One time I carried up the street to the corner a notebook, a pencil, and a chair from my table and chair set. I sat there, in front of the Jenney gas station, for an hour or so, writing down the license plate numbers of cars that passed, which direction the car was traveling in, and also making note of the time, for which purpose I had worn my Cinderella watch. My theory was that if I did this kind of thing consistently, eventually a criminal of some sort would drive by, and I would be able to provide to the police the information they needed to capture the fugitive. And thus my career as a detective would be launched.
It didn’t work. And since I didn’t have a lawyer for a dad, as Nancy Drew did, and I wasn’t related to anyone on the police force, as the Hardy Boys were, I gave up my dreams of becoming a famous sleuth. Some things work out, and some things don’t. I returned to my prior career goals of becoming a writer who would also illustrate her own books, and maybe also become a world renown pianist and composer on the side.
During one of my particularly artistic phases, I had, for some reason I can’t remember, begun to think about death. It began to trouble me a lot. One night, I was worrying so much that I couldn’t sleep, and I got up to talk to my mother about it. The problem was this: what if I got to heaven, and found out I didn’t like it? And then I’d be stuck in heaven for eternity, always and always and always, and if I didn’t like it there, I’d just have to be miserable forever.
My mother told me that heaven would be a wonderful place, accommodating the interests of all the different people there ever have been, and there would be things for anyone to be happy about. It was a very comforting thought, and I went back to bed.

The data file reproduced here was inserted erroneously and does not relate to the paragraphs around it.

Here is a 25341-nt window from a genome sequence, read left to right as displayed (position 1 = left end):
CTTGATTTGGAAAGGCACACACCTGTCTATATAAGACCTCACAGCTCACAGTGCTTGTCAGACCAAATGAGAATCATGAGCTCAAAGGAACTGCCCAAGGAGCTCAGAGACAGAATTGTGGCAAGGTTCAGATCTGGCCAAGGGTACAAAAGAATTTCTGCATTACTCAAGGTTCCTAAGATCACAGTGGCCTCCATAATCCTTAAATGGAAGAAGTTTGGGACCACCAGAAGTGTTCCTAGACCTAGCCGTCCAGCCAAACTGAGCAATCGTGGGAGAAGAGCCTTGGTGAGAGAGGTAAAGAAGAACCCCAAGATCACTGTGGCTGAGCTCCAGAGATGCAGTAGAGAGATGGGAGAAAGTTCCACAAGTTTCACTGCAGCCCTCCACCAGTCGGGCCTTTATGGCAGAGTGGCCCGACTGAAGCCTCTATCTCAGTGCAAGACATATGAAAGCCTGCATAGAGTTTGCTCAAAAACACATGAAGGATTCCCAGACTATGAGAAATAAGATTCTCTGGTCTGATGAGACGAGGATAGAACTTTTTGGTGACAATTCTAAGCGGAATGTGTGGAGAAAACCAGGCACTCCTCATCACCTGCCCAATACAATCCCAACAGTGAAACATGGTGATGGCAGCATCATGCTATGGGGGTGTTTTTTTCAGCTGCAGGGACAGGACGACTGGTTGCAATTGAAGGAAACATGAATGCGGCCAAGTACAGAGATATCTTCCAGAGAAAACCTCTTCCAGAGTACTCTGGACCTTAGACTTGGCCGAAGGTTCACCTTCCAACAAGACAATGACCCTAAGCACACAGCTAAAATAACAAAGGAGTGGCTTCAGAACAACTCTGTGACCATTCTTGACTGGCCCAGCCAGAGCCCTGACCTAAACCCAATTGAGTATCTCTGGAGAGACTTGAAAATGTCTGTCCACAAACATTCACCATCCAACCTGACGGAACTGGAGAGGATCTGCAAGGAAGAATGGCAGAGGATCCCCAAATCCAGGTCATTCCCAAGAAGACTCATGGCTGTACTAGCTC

I took her comments to mean that there were different areas of heaven for people of different interests. For some time thereafter, I would imagine myself walking around on top of clouds wearing a beret tilted on my head just so and an artist's smock. I'd carry my palette in my left hand, my paint brush in my right, and I'd look for a particularly beautiful scene to paint upon one of the many canvases set up on easels for my use, any time I’d like, right there in the artist section of heaven.
Yes, I was a weird kid, then a weird teenager, and I grew into a weird adult. Ask anyone.
And it’s never bothered me much. In fact, I downright like it.
So I was intrigued by the title of Seth Godin’s new short book. Godin, an entrepreneur, writer, lecturer, marketer, blogger and thinker, applies the concept of weirdness to marketing, the way of the world, life. Celebrating individual preferences and the formation of “tribes” of people clumping together around shared passions, Godin almost normalizes weirdness; happily, he stops short of actually doing so. But he does make the point that “weird” is becoming, if not the norm, than, at least, widespread; and also, that having those diverse interests and loves gives us a richer experience of life.
I’ve always favored individual preferences and passions, and people clumping together together in groups too, but I’ve never been big on marketing or entrepreneurship; nothing wrong with them – they’ve just never been my passions. Still, here I am, founder and editor of a zine with a growing readership and a growing body of contributors, each bringing a unique perspective to the mix; a tribe, so to speak.
I’m not saying our contributors are weird, but our Fall 2011 issue brings writers with distinct voices, with creations spanning a number of “categories,” with short autobiographical stories, a review, excerpts from two new books – one non-fiction and one psychological thriller/fantasy – and a wealth of poetry . So take your time exploring the issue. And, since I’ve never been much of a marketer – mass, niche or otherwise – it’d be great if you could pass the word on to friends – we’ve got a pretty interesting gang here!
~ Kate Lydon
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